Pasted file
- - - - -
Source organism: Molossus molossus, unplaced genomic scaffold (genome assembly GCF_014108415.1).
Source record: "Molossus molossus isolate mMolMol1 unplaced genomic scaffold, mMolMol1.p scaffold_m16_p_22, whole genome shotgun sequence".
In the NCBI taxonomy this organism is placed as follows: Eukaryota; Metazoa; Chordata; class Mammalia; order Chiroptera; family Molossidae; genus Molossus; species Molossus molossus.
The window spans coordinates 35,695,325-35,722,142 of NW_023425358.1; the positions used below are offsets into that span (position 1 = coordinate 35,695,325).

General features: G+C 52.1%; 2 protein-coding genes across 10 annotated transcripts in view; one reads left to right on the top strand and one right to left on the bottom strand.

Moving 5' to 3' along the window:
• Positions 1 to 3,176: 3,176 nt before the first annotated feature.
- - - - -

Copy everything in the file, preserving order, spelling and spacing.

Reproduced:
Source organism: Molossus molossus, unplaced genomic scaffold (genome assembly GCF_014108415.1).
Source record: "Molossus molossus isolate mMolMol1 unplaced genomic scaffold, mMolMol1.p scaffold_m16_p_22, whole genome shotgun sequence".
In the NCBI taxonomy this organism is placed as follows: Eukaryota; Metazoa; Chordata; class Mammalia; order Chiroptera; family Molossidae; genus Molossus; species Molossus molossus.
The window spans coordinates 35,695,325-35,722,142 of NW_023425358.1; the positions used below are offsets into that span (position 1 = coordinate 35,695,325).

General features: G+C 52.1%; 2 protein-coding genes across 10 annotated transcripts in view; one reads left to right on the top strand and one right to left on the bottom strand.

Moving 5' to 3' along the window:
• Positions 1 to 3,176: 3,176 nt before the first annotated feature.